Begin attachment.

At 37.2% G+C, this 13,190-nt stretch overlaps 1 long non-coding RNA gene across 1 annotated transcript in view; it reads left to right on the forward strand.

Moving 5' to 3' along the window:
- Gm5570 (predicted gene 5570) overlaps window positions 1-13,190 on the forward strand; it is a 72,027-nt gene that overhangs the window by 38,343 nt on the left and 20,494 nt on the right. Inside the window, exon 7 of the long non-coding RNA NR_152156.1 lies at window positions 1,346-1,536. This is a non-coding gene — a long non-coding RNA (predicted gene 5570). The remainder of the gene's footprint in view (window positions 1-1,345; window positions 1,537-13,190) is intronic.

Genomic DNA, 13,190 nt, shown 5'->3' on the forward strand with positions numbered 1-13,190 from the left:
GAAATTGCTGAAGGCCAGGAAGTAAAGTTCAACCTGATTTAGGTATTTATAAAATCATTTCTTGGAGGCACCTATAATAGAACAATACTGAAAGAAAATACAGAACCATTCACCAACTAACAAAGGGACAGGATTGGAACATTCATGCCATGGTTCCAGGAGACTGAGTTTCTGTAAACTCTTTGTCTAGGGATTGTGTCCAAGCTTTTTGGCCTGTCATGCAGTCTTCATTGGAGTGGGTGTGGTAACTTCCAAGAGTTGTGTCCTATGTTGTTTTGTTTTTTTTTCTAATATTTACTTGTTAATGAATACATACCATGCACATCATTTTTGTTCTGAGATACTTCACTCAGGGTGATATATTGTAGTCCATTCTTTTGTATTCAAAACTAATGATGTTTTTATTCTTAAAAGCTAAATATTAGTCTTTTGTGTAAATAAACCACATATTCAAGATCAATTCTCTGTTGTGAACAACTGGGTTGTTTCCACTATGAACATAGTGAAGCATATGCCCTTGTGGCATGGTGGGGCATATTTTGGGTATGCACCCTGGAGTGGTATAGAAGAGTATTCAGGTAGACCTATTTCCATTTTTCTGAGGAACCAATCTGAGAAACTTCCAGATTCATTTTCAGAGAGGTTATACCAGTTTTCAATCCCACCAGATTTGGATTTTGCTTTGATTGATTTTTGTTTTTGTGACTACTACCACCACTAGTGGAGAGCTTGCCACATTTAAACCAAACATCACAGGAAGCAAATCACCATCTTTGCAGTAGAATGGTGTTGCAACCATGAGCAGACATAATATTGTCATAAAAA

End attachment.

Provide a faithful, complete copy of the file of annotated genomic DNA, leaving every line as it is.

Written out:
At 37.2% G+C, this 13,190-nt stretch overlaps 1 long non-coding RNA gene across 1 annotated transcript in view; it reads left to right on the forward strand.

Moving 5' to 3' along the window:
- Gm5570 (predicted gene 5570) overlaps window positions 1-13,190 on the forward strand; it is a 72,027-nt gene that overhangs the window by 38,343 nt on the left and 20,494 nt on the right. Inside the window, exon 7 of the long non-coding RNA NR_152156.1 lies at window positions 1,346-1,536. This is a non-coding gene — a long non-coding RNA (predicted gene 5570). The remainder of the gene's footprint in view (window positions 1-1,345; window positions 1,537-13,190) is intronic.

Genomic DNA, 13,190 nt, shown 5'->3' on the forward strand with positions numbered 1-13,190 from the left:
GAAATTGCTGAAGGCCAGGAAGTAAAGTTCAACCTGATTTAGGTATTTATAAAATCATTTCTTGGAGGCACCTATAATAGAACAATACTGAAAGAAAATACAGAACCATTCACCAACTAACAAAGGGACAGGATTGGAACATTCATGCCATGGTTCCAGGAGACTGAGTTTCTGTAAACTCTTTGTCTAGGGATTGTGTCCAAGCTTTTTGGCCTGTCATGCAGTCTTCATTGGAGTGGGTGTGGTAACTTCCAAGAGTTGTGTCCTATGTTGTTTTGTTTTTTTTTCTAATATTTACTTGTTAATGAATACATACCATGCACATCATTTTTGTTCTGAGATACTTCACTCAGGGTGATATATTGTAGTCCATTCTTTTGTATTCAAAACTAATGATGTTTTTATTCTTAAAAGCTAAATATTAGTCTTTTGTGTAAATAAACCACATATTCAAGATCAATTCTCTGTTGTGAACAACTGGGTTGTTTCCACTATGAACATAGTGAAGCATATGCCCTTGTGGCATGGTGGGGCATATTTTGGGTATGCACCCTGGAGTGGTATAGAAGAGTATTCAGGTAGACCTATTTCCATTTTTCTGAGGAACCAATCTGAGAAACTTCCAGATTCATTTTCAGAGAGGTTATACCAGTTTTCAATCCCACCAGATTTGGATTTTGCTTTGATTGATTTTTGTTTTTGTGACTACTACCACCACTAGTGGAGAGCTTGCCACATTTAAACCAAACATCACAGGAAGCAAATCACCATCTTTGCAGTAGAATGGTGTTGCAACCATGAGCAGACATAATATTGTCATAAAAA